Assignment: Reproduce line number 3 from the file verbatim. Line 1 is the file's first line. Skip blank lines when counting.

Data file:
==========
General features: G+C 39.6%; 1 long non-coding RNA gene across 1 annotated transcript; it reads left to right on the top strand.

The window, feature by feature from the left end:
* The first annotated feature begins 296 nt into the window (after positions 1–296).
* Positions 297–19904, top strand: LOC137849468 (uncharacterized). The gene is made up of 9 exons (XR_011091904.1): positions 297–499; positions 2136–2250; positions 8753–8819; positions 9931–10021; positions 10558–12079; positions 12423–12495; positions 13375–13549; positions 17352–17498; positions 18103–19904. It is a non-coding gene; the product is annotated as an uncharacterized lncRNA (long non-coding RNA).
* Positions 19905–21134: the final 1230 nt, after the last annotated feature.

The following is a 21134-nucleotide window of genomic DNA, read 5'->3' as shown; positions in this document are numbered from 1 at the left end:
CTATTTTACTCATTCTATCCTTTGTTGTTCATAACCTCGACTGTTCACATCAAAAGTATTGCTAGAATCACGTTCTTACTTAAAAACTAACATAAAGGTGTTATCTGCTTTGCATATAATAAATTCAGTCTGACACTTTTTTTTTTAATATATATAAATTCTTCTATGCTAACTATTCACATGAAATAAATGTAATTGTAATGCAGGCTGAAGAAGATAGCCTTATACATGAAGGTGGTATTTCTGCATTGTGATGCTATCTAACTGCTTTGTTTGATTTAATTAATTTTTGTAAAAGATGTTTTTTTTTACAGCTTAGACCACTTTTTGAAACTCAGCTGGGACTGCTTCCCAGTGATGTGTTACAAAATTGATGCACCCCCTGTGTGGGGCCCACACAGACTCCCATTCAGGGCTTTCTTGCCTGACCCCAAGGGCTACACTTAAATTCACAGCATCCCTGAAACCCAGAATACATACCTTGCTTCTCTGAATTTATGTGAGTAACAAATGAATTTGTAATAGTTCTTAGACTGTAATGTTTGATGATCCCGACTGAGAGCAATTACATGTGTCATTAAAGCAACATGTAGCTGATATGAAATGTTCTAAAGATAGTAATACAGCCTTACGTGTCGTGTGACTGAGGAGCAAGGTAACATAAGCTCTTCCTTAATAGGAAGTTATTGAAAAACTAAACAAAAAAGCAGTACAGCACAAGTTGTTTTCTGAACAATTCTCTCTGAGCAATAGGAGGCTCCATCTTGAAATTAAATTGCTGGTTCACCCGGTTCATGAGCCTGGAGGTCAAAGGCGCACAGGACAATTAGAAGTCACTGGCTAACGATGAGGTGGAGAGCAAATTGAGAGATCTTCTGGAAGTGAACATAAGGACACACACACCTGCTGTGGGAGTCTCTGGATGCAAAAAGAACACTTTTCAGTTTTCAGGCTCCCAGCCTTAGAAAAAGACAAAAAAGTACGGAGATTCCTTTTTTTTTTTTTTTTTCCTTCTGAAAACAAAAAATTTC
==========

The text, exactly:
* The first annotated feature begins 296 nt into the window (after positions 1–296).